Considering the highlands…
The Guatemala Highlands portion of this wonderful, epic trip began with Antigua’s marvelous climate and colonial architecture framing this very special start to the trip. The bookend to this start was PreClassic Maya El Mirador with its massive architecture set in the jungles of the Peten.
The plan for this return trip to Guatemala was really centered around things we missed on the first trip in 2014 which focused on the Maya Lowlands. First and foremost was the colonial Capital of Central America, next the Maya Highlands at the time of the Conquest, followed by the archaeologically important Pacific Piedmont and South Coastal Plain. This area had early Formative populations, important PreClassic monumental construction, the confluence of Olmec and Maya cultural interactions and extensive contact with Central Mexico related to cotton and cacao production.
This portion of the trip was led by Francisco (Paco) Casteñeda. Much of the content was laid out by Dr. Brent Woodfill, including our first speaker, Dr. Ruud Van Akkeren, our host to the Cofradia visits in Santiago Atitlan, Dr. Arthur Demarest’s presentations in Iximche and San Andres Semetabaj, and Director Dr. Christa Schieber discussing her research at the important site of Takalik Abaj. Stops along the transit of the South Coast included a stop at the airport in Retalhuleu (where the US launched the attack on Cuba’s Bay of Pigs), Santa Lucia Cotzumalguapa (Museum/El Baul/Bilbao) one of the most the important sites of southern Guatemala and the “Fat Boy” monuments in the plaza of La Democracia. Returning to Guatemala City we visited the marvelous Museo Nacional de Anthropologia, the Museo Popol Vuh and Kaminaljuyu.
Considering the lowlands…
This portion of the trip was designed to get us to El Mirador. But we made a few stops along the way (Quirigua to stretch our legs enroute) and Tikal (because you simply have to…). At Tikal our guide, Dr. Brent Woodfill, focused on the Mundo Perdido and Plaza of the Seven Temples sections of the site and took us a side trip to Uaxactun (another bucket list priority)
Our off-the-grid experience on this trip took us to the Estacion Biologica Las Guacamayas, a former Scarlet Macaw research station overlooking the Rio San Pedro and marshlands (spectacular ecosystem including some of the very few remaining macaws in the Peten). From there we transited to El Peru-Waka where MSM Board Consultant, Dr. Michelle Rich (who helped us frame this site visit) did seminal research including excavation of the Ritual Resurrection Scene related to the ritual life of the Ancient Maya. The ride into the site via four-wheel drive vehicles was rough, but a good example of how research teams accessed remote locations. El Peru is a spectacular site located between the warring Kingdoms of Tikal and Calamul. Waka played a key role with each of these entities including La Entrada references to Tikal, and later Calakmul’s political dominance documenting the rulership of Lady Kabal (whose tomb was excavated by MSM speaker Dr. Oliva Navarro-Farr). On the boat ride out we saw a truly massive Cayman measuring well in excess of 4 meters in length.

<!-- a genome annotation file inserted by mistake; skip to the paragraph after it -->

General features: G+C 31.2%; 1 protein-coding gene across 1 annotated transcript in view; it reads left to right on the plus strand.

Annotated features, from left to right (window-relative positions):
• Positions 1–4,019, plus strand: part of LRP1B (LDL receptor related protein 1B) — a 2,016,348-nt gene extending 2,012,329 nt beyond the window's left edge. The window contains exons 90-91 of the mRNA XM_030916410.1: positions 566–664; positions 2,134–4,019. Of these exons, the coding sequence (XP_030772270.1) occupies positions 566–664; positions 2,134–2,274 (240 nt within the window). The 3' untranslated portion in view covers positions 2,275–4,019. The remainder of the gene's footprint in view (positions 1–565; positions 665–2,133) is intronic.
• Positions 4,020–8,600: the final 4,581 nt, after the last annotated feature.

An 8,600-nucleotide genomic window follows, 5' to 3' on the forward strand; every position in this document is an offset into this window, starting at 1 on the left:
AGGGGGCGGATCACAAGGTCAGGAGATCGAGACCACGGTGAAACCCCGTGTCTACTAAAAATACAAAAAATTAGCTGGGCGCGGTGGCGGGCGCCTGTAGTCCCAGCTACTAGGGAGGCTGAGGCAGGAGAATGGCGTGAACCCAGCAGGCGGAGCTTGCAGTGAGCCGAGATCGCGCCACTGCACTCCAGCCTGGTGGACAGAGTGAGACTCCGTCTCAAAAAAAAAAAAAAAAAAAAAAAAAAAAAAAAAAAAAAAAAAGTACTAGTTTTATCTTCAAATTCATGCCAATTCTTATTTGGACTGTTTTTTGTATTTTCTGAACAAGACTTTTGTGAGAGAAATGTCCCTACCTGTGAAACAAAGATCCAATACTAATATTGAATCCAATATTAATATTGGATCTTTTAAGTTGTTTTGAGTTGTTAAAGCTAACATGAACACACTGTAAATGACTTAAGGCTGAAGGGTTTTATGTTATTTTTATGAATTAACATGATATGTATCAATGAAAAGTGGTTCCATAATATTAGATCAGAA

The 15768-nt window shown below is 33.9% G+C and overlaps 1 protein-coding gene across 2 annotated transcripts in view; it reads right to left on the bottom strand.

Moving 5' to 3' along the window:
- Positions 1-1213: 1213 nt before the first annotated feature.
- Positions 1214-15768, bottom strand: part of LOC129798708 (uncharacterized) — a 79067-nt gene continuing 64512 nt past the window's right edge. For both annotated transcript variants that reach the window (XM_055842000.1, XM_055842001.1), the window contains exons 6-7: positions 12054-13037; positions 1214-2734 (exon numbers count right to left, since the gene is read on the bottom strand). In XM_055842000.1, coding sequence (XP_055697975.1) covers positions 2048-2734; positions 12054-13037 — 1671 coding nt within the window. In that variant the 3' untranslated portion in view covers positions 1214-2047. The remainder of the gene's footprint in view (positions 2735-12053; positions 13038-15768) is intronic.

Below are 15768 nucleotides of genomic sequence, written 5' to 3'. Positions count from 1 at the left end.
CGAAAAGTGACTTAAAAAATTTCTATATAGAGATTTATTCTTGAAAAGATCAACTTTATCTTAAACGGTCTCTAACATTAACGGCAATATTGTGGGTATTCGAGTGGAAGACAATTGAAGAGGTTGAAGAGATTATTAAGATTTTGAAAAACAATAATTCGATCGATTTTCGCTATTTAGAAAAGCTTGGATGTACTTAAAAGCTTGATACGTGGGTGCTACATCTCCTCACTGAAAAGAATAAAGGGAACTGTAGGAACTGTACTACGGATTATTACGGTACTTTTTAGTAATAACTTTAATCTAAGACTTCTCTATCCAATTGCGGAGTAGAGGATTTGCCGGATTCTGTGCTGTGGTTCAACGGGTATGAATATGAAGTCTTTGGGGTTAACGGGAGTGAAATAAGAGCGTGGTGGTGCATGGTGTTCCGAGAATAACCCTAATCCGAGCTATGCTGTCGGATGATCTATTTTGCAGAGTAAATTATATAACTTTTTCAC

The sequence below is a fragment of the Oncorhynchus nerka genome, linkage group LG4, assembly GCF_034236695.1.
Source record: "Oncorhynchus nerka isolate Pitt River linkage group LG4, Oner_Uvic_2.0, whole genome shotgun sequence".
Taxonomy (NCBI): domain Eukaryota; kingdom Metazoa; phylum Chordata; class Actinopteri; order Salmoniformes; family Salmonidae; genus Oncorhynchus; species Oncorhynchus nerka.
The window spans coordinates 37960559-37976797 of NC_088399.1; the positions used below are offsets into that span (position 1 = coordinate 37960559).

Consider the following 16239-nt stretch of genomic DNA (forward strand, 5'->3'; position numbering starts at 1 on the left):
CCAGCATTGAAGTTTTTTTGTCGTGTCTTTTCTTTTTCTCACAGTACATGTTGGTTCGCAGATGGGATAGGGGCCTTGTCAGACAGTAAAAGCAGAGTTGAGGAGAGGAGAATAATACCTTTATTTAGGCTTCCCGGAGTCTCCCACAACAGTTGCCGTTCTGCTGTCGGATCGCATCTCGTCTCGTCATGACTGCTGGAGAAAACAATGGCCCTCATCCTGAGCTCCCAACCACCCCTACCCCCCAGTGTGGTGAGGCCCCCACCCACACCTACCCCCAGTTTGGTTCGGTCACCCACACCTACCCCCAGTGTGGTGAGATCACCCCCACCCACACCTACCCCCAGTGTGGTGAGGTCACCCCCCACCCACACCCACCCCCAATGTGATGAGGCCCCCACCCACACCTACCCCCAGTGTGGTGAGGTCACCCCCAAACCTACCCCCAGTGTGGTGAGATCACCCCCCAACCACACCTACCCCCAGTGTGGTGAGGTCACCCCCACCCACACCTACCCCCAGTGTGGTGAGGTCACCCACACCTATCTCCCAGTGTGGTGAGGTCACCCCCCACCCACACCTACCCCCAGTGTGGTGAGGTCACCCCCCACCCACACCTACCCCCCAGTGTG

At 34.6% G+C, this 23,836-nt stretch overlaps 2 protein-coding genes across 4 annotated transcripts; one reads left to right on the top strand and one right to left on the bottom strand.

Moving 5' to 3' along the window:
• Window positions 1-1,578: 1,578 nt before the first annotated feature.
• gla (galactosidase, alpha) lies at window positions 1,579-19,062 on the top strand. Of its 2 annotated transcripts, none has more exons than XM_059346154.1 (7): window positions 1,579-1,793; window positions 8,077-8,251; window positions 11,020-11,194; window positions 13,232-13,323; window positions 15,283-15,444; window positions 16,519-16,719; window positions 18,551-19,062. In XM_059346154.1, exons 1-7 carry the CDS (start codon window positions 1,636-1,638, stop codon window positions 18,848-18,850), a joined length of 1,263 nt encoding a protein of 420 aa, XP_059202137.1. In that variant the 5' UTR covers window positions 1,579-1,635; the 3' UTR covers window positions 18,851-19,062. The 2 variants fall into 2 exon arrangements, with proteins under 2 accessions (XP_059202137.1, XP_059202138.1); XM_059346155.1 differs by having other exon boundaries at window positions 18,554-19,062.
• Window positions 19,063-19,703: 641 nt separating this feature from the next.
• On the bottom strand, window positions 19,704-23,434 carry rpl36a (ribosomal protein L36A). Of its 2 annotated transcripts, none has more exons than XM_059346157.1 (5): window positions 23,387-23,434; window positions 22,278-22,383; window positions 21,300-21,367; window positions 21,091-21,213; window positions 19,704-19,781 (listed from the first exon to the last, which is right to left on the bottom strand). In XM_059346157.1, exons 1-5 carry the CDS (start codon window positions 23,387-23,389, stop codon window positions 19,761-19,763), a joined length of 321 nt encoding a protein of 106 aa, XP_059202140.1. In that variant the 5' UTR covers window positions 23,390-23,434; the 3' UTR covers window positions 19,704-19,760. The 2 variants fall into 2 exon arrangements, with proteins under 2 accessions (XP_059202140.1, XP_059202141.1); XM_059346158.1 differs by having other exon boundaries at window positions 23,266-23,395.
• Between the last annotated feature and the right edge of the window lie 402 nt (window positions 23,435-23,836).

Returning to Flores we split into two groups for visits to Yaxha and El Mirador. After a short boat ride on the beautiful Laguna Yaxha we arrived at the site and climbed the causeway to the third largest reconstructed ancient city in Guatemala with its beautifully reconstructed plazas, causeways, and over 500 structures. Both the setting and architecture of the site are beautiful.
The visit to El Mirador started with an early morning helicopter flight from Flores, passing over the similarly impressive PreClassic cities of Tintal and Nakbe. Highlights of the visit were the sheer immensity of construction and the restored friezes. Climbing the La Danta Pyramid allowed for special views during our picnic lunch. As tall as this building is, it is only the building on top of a man-made platform that measures approximately 180,000 square meters and has a volume of 2,800,000 cubic meters. The construction of this plaza complex is staggering to comprehend. And this is only one of three major plazas on the site. The political organization, engineering, and labor to build this city in the Early PreClassic period was very complex. While we did not enter the bajo agricultural areas surrounding the monumental construction, they were “visible” from the helicopter and the top of La Danta. The bajos sustained this city and the environmental collapse of this agricultural system is probably linked to the decline of El Mirador.
(Please note that the Maya Society MN has hosted lectures by Dr. Bruce Dahlin, the first site director beginning in 1978 and Dr. Richard Hansen, site director since 2003.)
On the return trip to Guatemala City we stopped at the Spanish fortress of the Castillo de San Felipe at the entrance of Lago Izabal into the Rio Dulce. We also briefly stopped at the El Chayal obsidian deposit near Guatemala City. El Chayal was the principal obsidian mine for Kaminaljuyu (my nicest rocks were confiscated by Guatemalan Customs agents at the La Aurora Airport as I was leaving the country).